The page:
Top crime and political corruption moments
The Vindicator has reported on the famous and infamous. Here is a look back at 15 of the top crime and political corruption moments in the newspaper’s history.
April 19, 1922: The Ku Klux Klan begins to rise to power in the area. Nine hooded Klansmen gave $25 to the New Castle, Pa., YMCA at a fundraiser. Catholics, Jews and Blacks denounce the Klan as “sinister.”
Though the KKK claimed to be apolitical, candidates backed by the group win the 1923 mayoral elections in Youngstown, Niles, Warren, Girard and Struthers and carrying the Youngstown school board and a majority of Youngstown City Council. The Klan bought a 400-acre farm near the Canfield Fairgrounds for events that included exploding bombs and burning crosses, and demanding school districts employ only American teachers.
The KKK came to blows with Irish and Italian immigrants in Niles in the summer and fall of 1924, and the National Guard had to be called in to put down a riot there in November of that year. The Klan’s political empire is destroyed by 1926.
Jan. 26, 1948: Popular with bookmakers, crapshooters and other gamblers, the notorious Jungle Inn in Liberty is raided with gambling equipment removed. Two months later, it reopens under the front of Army-Navy Union Garrison 504. In October, the Youngstown police department cuts off the place’s phone service. It takes Gov. Frank Lausche and a squad of state liquor agents to permanently close it down in August 1949.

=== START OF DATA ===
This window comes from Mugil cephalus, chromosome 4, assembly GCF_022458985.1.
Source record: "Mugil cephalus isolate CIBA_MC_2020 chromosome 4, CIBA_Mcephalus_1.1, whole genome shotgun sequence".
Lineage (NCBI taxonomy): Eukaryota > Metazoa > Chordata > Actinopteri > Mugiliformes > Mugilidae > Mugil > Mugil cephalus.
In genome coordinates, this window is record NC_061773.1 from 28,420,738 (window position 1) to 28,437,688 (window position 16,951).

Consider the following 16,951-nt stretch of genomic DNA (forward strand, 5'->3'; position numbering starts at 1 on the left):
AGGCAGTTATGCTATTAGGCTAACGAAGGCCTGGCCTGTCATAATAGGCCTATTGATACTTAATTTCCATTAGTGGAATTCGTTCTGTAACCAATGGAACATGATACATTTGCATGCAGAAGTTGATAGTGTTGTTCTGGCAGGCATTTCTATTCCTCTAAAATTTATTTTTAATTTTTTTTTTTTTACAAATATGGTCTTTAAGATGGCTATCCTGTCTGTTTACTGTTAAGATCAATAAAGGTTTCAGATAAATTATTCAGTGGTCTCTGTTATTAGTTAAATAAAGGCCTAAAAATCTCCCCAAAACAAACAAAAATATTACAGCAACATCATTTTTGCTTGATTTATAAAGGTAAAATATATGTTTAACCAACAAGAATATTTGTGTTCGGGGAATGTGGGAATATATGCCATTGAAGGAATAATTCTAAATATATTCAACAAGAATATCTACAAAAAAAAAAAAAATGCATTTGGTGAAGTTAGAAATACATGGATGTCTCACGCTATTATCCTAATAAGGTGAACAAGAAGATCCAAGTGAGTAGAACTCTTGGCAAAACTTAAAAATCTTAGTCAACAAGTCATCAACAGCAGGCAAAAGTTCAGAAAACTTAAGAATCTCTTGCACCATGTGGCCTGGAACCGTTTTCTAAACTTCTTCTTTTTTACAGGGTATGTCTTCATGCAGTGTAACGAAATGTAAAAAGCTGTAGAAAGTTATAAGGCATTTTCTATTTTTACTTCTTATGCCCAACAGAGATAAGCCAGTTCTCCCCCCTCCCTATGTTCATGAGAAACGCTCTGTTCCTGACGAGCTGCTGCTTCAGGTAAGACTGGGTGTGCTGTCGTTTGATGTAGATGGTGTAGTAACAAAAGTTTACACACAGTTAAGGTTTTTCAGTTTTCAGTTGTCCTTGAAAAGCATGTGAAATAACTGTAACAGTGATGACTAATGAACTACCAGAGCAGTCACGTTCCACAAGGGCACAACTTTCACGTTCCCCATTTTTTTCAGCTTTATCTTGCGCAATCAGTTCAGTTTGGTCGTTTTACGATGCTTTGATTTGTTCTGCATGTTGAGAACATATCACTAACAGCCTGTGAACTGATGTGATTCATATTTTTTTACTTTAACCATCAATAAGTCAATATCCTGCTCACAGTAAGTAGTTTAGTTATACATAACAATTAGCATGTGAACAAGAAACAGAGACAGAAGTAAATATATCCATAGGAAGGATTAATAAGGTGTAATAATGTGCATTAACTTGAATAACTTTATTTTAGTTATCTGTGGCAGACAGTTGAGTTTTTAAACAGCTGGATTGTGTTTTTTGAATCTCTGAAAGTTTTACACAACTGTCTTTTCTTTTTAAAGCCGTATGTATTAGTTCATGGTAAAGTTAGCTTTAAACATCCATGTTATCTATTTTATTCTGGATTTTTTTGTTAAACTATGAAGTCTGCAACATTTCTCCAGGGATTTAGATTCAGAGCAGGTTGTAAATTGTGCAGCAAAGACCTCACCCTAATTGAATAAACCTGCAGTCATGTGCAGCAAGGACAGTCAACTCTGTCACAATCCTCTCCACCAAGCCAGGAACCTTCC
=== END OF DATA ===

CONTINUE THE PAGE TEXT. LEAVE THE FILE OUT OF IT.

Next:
March 11, 1960: Rackets kingpin S. Joseph “Sandy” Naples and his girlfriend, Mary Ann Vrancich, are gunned down on her porch while Naples was on a weekend furlough from prison, where he was serving a sentence for racketeering. On July 22, 1962, a car bomb kills William “Billy” Naples, Sandy’s brother and successor as head of the local mob, in a violent explosion that demolished not only the car but a four-car garage and rattled Youngstown’s North Side.
Nov. 23, 1962: Longtime racketeer Charles “Cadillac Charlie” Cavallaro and his 11-year-old son, Tommy, were killed, and another son, Charles Jr., 12, was critically injured in a Youngstown North Side car bombing as the mobster was taking his kids to football practice. It was the first mob hit that saw children become the victim of such violence. The murders led U.S. Attorney General Robert F. Kennedy to order a full-scale FBI investigation though no one was ever arrested. In a 1963 cover story, the Saturday Evening Post dubbed Youngstown “Crime Town USA,” a name that would stick for many years.
Oct. 31, 1968: A federal grand jury indicts 10 people in a $500,000 postal money order forgery ring, headquartered in Youngstown. The indictment contends Youngstown racketeer Mario Guerrieri was the ringleader. The 10 were charged with conspiring to receive, conceal and sell stolen postal orders.
July 7, 1974: A burglary ring was uncovered in the Youngstown Police Department with members committing break-ins and thefts while on the beat over a two-year period. The scandal resulted in the eventual conviction of 13 Youngstown policemen and the suspension of several others who were not directly involved.